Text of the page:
While the scientists speculated that Alzheimer's disease could be avoided if people reduced their homocysteine levels, it has not yet been determined whether homocysteine itself contributes to Alzheimer's disease. A more likely explanation is that elevated homocysteine is an indication of the severe disruption in the methylation pathway that occurs in the brains of Alzheimer's patients. It has been reported that people with Alzheimer's disease have virtually no S-adenosylmethionine (SAMe) in their brains. SAMe is required for DNA methylation (maintenance and repair) of brain cells. Thus, while homocysteine itself may not cause Alzheimer's disease, it appears to represent an important measurable biomarker of a methylation deficit that could cause Alzheimer's and a host of other degenerative diseases.
Research reported at Tufts University in 1995 documented the same finding linking elevated homocysteine and Alzheimer's disease and recommended supplementation with folic acid and vitamin B12. It should be noted that dementia can be caused by a deficiency of vitamin B12, folic acid, and other nutrients, so another reason people with dementia of the Alzheimer's type have elevated homocysteine levels could be that they are suffering from a common vitamin deficiency. Numerous studies conducted on the elderly show that deficiencies of folic acid, vitamin B12, and other nutrients are epidemic in elderly people who do not take vitamin supplements. Since both elevated homocysteine and vitamin deficiencies have been linked to dementia, the best approach to preventing and treating dementia (including Alzheimer's dementia) would appear to be testing the blood for elevated homocysteine and taking methylation enhancing nutrients such as folic acid, TMG, and vitamin B12.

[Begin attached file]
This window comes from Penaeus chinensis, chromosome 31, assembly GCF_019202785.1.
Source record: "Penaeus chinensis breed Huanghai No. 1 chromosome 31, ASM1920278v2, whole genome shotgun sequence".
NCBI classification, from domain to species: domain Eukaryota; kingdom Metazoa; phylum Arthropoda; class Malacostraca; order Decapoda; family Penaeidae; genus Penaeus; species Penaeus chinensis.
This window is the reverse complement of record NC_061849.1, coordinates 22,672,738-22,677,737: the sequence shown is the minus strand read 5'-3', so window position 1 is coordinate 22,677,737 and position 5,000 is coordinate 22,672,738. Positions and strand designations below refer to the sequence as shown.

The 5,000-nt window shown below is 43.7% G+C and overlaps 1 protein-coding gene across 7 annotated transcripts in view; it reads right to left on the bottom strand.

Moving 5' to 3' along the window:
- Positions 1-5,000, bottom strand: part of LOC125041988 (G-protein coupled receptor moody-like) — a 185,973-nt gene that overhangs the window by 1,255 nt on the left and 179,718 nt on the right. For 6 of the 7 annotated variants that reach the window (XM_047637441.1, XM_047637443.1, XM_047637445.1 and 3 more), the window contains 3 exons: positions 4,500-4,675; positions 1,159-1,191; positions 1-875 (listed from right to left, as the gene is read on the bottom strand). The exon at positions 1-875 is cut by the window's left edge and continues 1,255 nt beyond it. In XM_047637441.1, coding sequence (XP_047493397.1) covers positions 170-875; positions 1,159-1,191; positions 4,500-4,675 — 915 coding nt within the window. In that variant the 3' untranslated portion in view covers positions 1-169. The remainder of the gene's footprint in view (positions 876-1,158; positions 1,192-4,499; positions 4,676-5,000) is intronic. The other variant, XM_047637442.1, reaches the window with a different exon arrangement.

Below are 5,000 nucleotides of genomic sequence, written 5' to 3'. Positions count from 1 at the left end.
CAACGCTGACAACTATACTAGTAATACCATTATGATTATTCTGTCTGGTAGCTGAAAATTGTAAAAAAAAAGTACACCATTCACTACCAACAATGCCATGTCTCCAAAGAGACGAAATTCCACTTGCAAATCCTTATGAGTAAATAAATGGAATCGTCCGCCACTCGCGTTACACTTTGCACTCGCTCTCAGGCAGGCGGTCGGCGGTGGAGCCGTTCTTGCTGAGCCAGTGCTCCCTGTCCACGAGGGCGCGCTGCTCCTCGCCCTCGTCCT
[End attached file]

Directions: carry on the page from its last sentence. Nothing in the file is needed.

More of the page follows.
Measuring blood levels of homocysteine is a potentially life-saving test that provides information about vitamin and methylation status, in addition to determining levels of toxic homocysteine. Those with a family history of heart disease, stroke, or Alzheimer's disease are at a particular risk for elevated homocysteine. Elevated homocysteine has also been linked to complications in diabetes, lupus, and other chronic diseases. While many people have assumed that because they are taking vitamin supplements, their homocysteine levels will be in a safe range, The Life Extension Foundation has discovered that this might not always be the case.
Folic Acid with Vitamin B12 capsules
Folic acid (folate) is a member of the B-complex family. It is found in abundance in leafy green vegetables, but is often deficient in the standard American diet. Folic acid participates in a coenzyme reaction that synthesizes DNA needed for cell growth and new cell formation and helps convert vitamin B12 to one of its coenzyme forms.
- Folic acid provides the following health benefits:
- Helps protect the chromosomes against genetic damage.
- Lowers damaging homocysteine levels.
- Participates in the utilization of sugar and amino acids.
- Promotes healthier skin.
- Helps maintain a healthy GI tract.
TMG is also called glycine betaine, but the name “trimethylglycine” signifies that it has three methyl groups attached to each molecule of glycine. In the body, TMG donates one of its methyl groups to cellular DNA, which helps DNA to maintain its normal functioning.
When a TMG methyl group is donated to a molecule of homocysteine, it is converted first to the nontoxic amino acid, methionine, then to S-adenosyl-methionine (SAMe).